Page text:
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When it comes to putting together a cohesive hiring strategy, you need to include more than one hiring “source”. In this instance, we’re referring to a hiring source as the method you are using to find these candidates. Relying solely on inbound applications, for example, is a poor strategy for finding your ideal developer candidate. Since most developers are already employed, relying on an active candidate finding your job and applying is dismal. Here are a few of the typical hiring sources every HR Director or Recruiter should utilize when putting together their tech hiring strategy.


Inbound applications are the ones you receive from candidates who are actively looking for a job. They tend to find your job on a job board, social media, your company’s career page on your website, or anywhere else you advertise your openings. Since there’s a 98% employment rate among developers, inbound applicants are typically on the lower end of the spectrum. This doesn’t mean you should forgo your traditional job posting, though – just that you should mix in a few other hiring sources as well.

The advantage of inbound hiring is that it’s much less work for you, as you’re letting the candidates come to you. The disadvantage is that often the candidates applying aren’t 100% qualified for the job you’ve posted.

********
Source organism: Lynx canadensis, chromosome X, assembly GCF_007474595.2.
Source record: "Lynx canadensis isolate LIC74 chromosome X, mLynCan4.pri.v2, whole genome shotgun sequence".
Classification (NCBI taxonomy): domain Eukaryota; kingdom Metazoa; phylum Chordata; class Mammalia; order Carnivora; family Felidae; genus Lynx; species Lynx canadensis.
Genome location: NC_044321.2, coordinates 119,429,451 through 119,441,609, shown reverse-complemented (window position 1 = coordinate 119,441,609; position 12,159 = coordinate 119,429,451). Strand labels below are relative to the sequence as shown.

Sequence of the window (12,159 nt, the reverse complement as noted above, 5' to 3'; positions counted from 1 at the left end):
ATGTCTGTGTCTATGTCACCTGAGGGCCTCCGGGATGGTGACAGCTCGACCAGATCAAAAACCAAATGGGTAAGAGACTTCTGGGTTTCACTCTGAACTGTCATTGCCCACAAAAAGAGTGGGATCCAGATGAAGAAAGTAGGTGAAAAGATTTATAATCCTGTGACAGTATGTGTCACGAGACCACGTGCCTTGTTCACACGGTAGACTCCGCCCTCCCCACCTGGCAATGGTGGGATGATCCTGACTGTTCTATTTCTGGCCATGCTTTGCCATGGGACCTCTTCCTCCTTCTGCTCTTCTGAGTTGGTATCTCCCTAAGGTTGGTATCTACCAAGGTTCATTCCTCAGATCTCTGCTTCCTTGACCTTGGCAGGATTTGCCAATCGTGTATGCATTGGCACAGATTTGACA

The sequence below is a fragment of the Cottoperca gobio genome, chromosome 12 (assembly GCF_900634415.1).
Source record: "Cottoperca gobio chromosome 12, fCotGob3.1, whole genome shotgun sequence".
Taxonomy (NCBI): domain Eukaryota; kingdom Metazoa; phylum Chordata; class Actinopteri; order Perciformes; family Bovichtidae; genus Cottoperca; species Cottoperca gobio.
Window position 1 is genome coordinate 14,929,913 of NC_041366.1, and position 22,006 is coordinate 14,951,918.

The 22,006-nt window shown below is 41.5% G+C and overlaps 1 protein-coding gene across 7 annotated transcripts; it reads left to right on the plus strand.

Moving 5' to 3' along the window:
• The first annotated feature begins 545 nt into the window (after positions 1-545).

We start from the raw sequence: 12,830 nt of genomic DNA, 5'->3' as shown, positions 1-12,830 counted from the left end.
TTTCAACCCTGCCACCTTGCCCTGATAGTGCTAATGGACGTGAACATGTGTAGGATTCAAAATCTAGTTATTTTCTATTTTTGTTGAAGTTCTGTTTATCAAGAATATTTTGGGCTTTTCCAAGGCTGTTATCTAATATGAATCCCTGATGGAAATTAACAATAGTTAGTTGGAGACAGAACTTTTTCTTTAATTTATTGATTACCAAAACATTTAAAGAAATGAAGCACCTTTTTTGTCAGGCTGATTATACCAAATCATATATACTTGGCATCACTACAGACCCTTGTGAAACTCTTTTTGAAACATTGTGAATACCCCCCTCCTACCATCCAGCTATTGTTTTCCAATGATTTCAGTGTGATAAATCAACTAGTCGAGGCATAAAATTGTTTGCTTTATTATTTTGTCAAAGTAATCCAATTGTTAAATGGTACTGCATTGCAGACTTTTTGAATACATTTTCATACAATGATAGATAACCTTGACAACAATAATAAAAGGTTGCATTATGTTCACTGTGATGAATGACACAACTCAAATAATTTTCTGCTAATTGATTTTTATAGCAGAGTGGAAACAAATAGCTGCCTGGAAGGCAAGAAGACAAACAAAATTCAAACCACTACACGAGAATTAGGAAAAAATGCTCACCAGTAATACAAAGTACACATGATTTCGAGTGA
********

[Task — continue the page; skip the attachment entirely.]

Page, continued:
Outbound sourcing is a great way to engage with the candidates you hand-picked yourself. Typically these candidates are developers you’ve connected with online or in-person or have at least some knowledge of (maybe you saw them speak at an event, for example). 

Many organizations choose to use a recruiter or recruiting agency to help fill their open technology jobs. These recruiters, whether they are in-house or external, are performing outbound outreach. However, this type of outbound hiring is typically on sites like LinkedIn or other job boards where the recruiter doesn’t have a close relationship with the candidate.

The advantages of outbound hiring are that you can get some great candidates with this targeted approach. Instead of waiting for the perfect developer to apply, you can actively source those who seem to be the right fit for what you’re looking for. The disadvantages are that it can be time-consuming and expensive if you don’t have those dedicated hires in your company devoted to sourcing full-time.


It seems like every company has a unique opinion on referrals- they either love them and find them to be an incredible source of smart individuals or they find that referrals turn their company culture into a high school club. For technical positions, referrals often work very well. Most engineers have worked with a lot of other talented engineers, so they have a handful of awesome people to recommend off the top of their head.

The advantage of referrals that are done right is that there are few costs associated with them. You also have a built-in character reference for the candidate, since someone internally already knows them.  This eliminates a lot of the first steps in a typical recruiting process. The disadvantages are that bias can sometimes creep in, and others in the office may feel left out or that they aren’t part of the “in crowd.”

So what’s the best way to use these sources in your tech hiring process? Use a combination of the three of them, weighing the pros and cons of each. Keep track of how many candidates come in through each source, how many are hired or at least get to the final interview stage, and then do an assessment. These findings will help shape your future hiring efforts.

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